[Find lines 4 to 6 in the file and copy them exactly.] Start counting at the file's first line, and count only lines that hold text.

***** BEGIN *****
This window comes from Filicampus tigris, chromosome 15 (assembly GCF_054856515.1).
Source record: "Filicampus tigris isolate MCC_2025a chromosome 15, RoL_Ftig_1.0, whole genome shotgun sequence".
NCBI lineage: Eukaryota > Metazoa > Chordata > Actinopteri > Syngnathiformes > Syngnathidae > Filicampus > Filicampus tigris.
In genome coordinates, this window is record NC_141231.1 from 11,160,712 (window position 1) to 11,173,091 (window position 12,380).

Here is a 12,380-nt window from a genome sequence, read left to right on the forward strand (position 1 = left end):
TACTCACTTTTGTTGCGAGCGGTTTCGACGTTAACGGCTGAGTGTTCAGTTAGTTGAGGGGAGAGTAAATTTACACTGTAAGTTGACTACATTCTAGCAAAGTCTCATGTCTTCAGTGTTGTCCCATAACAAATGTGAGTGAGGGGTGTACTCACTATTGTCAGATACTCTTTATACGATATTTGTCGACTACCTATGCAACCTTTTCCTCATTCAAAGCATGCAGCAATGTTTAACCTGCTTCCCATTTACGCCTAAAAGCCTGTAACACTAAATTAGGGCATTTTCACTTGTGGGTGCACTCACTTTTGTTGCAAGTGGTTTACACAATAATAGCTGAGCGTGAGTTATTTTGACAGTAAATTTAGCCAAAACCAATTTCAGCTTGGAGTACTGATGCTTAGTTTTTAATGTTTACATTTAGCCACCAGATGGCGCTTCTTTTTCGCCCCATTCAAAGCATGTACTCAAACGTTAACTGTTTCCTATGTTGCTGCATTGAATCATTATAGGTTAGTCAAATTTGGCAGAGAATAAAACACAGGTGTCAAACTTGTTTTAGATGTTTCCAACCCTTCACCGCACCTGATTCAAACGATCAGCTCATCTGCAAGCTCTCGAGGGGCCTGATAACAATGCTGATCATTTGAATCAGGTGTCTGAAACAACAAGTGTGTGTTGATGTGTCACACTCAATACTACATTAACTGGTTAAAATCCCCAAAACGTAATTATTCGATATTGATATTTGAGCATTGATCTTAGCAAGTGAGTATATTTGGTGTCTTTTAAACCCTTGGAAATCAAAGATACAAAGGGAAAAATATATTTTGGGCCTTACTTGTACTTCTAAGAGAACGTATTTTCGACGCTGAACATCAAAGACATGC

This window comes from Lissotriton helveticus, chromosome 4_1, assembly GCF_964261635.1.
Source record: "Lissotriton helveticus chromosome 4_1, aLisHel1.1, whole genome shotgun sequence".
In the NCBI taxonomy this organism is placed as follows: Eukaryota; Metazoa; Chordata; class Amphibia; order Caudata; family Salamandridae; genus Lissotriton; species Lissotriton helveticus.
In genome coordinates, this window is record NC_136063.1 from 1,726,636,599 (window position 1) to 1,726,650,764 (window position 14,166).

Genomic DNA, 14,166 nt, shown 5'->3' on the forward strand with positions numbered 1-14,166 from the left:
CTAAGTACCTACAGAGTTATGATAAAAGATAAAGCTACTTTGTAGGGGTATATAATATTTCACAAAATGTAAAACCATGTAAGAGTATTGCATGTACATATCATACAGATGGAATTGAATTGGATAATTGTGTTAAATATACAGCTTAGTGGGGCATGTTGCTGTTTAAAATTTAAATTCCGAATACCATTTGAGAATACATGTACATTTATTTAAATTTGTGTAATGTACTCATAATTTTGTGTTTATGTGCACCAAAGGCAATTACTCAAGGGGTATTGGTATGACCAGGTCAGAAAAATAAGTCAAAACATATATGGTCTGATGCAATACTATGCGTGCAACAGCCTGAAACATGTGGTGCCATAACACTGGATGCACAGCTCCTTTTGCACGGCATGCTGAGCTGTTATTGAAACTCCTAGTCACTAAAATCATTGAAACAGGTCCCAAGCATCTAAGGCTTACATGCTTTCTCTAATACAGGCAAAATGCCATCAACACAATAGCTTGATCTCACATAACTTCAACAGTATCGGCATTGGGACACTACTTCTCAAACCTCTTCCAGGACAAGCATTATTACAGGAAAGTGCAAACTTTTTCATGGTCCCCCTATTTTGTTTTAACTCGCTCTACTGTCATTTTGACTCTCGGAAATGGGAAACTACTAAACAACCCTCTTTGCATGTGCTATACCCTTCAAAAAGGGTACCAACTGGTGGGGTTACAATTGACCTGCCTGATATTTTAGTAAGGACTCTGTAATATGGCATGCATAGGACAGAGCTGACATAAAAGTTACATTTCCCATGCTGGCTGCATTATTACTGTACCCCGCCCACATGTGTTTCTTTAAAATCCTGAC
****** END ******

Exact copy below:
In genome coordinates, this window is record NC_141231.1 from 11,160,712 (window position 1) to 11,173,091 (window position 12,380).

Here is a 12,380-nt window from a genome sequence, read left to right on the forward strand (position 1 = left end):
TACTCACTTTTGTTGCGAGCGGTTTCGACGTTAACGGCTGAGTGTTCAGTTAGTTGAGGGGAGAGTAAATTTACACTGTAAGTTGACTACATTCTAGCAAAGTCTCATGTCTTCAGTGTTGTCCCATAACAAATGTGAGTGAGGGGTGTACTCACTATTGTCAGATACTCTTTATACGATATTTGTCGACTACCTATGCAACCTTTTCCTCATTCAAAGCATGCAGCAATGTTTAACCTGCTTCCCATTTACGCCTAAAAGCCTGTAACACTAAATTAGGGCATTTTCACTTGTGGGTGCACTCACTTTTGTTGCAAGTGGTTTACACAATAATAGCTGAGCGTGAGTTATTTTGACAGTAAATTTAGCCAAAACCAATTTCAGCTTGGAGTACTGATGCTTAGTTTTTAATGTTTACATTTAGCCACCAGATGGCGCTTCTTTTTCGCCCCATTCAAAGCATGTACTCAAACGTTAACTGTTTCCTATGTTGCTGCATTGAATCATTATAGGTTAGTCAAATTTGGCAGAGAATAAAACACAGGTGTCAAACTTGTTTTAGATGTTTCCAACCCTTCACCGCACCTGATTCAAACGATCAGCTCATCTGCAAGCTCTCGAGGGGCCTGATAACAATGCTGATCATTTGAATCAGGTGTCTGAAACAACAAGTGTGTGTTGATGTGTCACACTCAATACTACATTAACTGGTTAAAATCCCCAAAACGTAATTATTCGATATTGATATTTGAGCATTGATCTTAGCAAGTGAGTATATTTGGTGTCTTTTAAACCCTTGGAAATCAAAGATACAAAGGGAAAAATATATTTTGGGCCTTACTTGTACTTCTAAGAGAACGTATTTTCGACGCTGAACATCAAAGACATGC